Surprising the GM

Surprises mean many things to many GMs. For some, it’s a way to see the unbridled creativity of the players, or an extra layer in the running competition between the two. For others, usually the more methodical planners, a surprise is just another wrench in the gears, and as off-putting as it is interesting.

I’m accustomed to playing with GMs who are somewhere between the two. As a result, I’ve learned to turn surprises into a balancing act, finding ways to make them as amusing as they are frustrating. Here are some tips I’ve learned.

  • Make it something your GM would ordinarily like. If he eats, sleeps and breathes the Rule of Cool, make your surprise follow that rule. If she’s fond of character development and introspection, give it to her.
  • Make it fit within the rules, or at least the game’s meta-rules. Duh, right? It’ll just get vetoed otherwise. Moreover, make it work with as few twists or exploits of said rules as possible. It makes it harder to call “Not fair!”
  • Coordinate with other people. With plans like this, there’s strength in numbers, and not just because it makes it that much harder to say no when outnumbered. Conspirators can point out flaws in the plans you have or suggest improvements you might not have thought of. Both in character and out of character, their skills can help turn what might otherwise be unfeasible into a possibility, or even assure success. Besides, there’s something particularly awesome about a carefully coordinated escapade, even to the more jaded of GMs, that speaks of effort, resourcefulness, and sheer concentrated awesome.
  • Don’t make all of the plan a secret, just part of it. Not only does this give the GM something to plan for (we like that, or at least I do), but it also makes it less obvious that you’re still holding back. If you don’t say anything, you’re hiding something. If you lay out a basic plan, you’re either hiding something or underthinking the problem (or just not a planner). If you lay out a plan with several contingencies, recruit a few NPCs to help you with parts of it, and are generally open about the basic idea, your GM will probably get complacent… and then you hit him with the twist you’ve been planning all along.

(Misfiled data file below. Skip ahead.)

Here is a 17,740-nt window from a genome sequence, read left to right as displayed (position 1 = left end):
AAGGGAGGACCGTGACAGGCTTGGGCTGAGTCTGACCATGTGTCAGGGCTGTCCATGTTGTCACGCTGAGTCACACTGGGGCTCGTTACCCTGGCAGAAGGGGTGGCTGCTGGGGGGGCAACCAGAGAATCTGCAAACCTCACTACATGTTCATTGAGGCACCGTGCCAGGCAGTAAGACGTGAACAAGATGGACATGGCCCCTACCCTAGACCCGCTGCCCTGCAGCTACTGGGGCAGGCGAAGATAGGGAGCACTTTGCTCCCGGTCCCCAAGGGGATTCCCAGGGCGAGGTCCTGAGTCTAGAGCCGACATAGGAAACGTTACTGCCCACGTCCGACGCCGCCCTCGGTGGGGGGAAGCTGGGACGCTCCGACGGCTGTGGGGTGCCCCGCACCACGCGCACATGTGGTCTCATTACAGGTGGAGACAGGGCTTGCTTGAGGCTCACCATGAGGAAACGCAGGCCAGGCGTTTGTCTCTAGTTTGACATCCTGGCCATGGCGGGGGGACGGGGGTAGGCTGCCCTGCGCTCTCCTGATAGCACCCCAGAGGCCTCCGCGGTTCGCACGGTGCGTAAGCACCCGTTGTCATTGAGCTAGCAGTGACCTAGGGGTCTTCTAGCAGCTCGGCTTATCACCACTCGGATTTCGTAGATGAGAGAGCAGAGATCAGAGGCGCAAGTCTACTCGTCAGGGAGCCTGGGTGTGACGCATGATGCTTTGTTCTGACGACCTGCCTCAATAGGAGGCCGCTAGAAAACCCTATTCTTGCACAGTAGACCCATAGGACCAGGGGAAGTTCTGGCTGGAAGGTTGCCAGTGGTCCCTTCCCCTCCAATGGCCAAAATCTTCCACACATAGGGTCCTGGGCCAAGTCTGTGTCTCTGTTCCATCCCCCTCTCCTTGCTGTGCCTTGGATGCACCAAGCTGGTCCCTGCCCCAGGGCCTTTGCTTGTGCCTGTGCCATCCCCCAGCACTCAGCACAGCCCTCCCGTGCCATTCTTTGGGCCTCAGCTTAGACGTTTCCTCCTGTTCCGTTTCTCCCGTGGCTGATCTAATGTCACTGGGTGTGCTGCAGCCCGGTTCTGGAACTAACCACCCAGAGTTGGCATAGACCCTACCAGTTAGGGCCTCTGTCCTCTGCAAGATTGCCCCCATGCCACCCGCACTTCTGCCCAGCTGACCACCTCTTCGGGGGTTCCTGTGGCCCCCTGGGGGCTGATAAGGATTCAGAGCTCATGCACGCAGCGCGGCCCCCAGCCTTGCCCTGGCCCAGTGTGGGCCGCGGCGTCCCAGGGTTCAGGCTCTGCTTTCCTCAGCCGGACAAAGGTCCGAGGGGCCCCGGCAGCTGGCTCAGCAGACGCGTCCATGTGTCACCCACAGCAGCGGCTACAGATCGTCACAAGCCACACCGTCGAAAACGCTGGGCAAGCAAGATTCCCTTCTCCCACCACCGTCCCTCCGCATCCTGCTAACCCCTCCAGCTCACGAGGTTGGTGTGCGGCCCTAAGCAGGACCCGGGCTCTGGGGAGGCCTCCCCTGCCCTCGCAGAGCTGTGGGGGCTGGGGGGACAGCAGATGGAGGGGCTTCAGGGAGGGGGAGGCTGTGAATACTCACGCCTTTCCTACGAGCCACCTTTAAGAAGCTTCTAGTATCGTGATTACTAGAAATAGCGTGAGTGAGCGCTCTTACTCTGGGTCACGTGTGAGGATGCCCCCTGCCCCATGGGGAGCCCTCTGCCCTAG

• Speaking of which, when you’re asking for things that are relevant to the twist, figure out how to ask about them so it sounds like the part your GM expects rather than the part he’s not supposed to—the point is just coming up with some other way you can get to the desired quality. (For instance, if what you want is something that can be improvised into a mirror and you’re looking at metal plates or shields, don’t ask specifically for reflectiveness—ask instead if it’s been well-taken care of, whether it’s chipped, or dusty, or things that would interfere with mirror-qualities.)

These have a combination of effects. They make the surprise unexpected, but easier to plan for (particularly if it’s just a variant on the existing plan); they tailor it to the GM so he’s likelier to have as much fun as you are; and in general, they try to make it seem like something that’s to make the game better rather than just a way to inconvenience the GM. Give it a shot!

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